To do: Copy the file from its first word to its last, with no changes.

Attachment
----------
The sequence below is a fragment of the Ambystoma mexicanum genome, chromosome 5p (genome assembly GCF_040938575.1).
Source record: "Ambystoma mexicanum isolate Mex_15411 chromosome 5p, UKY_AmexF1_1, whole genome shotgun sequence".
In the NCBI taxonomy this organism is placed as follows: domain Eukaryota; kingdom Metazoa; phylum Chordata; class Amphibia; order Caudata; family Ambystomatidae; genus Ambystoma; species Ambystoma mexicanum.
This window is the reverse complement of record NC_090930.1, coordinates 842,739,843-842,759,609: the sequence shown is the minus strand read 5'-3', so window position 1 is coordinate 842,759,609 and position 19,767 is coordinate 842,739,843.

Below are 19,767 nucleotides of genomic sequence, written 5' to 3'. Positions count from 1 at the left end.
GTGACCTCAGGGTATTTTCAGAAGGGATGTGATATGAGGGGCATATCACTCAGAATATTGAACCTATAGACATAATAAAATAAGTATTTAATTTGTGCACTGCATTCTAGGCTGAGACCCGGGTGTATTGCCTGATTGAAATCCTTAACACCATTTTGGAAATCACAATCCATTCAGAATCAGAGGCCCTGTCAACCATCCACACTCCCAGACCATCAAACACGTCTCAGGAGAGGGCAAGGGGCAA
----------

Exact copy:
The sequence below is a fragment of the Ambystoma mexicanum genome, chromosome 5p (genome assembly GCF_040938575.1).
Source record: "Ambystoma mexicanum isolate Mex_15411 chromosome 5p, UKY_AmexF1_1, whole genome shotgun sequence".
In the NCBI taxonomy this organism is placed as follows: domain Eukaryota; kingdom Metazoa; phylum Chordata; class Amphibia; order Caudata; family Ambystomatidae; genus Ambystoma; species Ambystoma mexicanum.
This window is the reverse complement of record NC_090930.1, coordinates 842,739,843-842,759,609: the sequence shown is the minus strand read 5'-3', so window position 1 is coordinate 842,759,609 and position 19,767 is coordinate 842,739,843.

Below are 19,767 nucleotides of genomic sequence, written 5' to 3'. Positions count from 1 at the left end.
GTGACCTCAGGGTATTTTCAGAAGGGATGTGATATGAGGGGCATATCACTCAGAATATTGAACCTATAGACATAATAAAATAAGTATTTAATTTGTGCACTGCATTCTAGGCTGAGACCCGGGTGTATTGCCTGATTGAAATCCTTAACACCATTTTGGAAATCACAATCCATTCAGAATCAGAGGCCCTGTCAACCATCCACACTCCCAGACCATCAAACACGTCTCAGGAGAGGGCAAGGGGCAA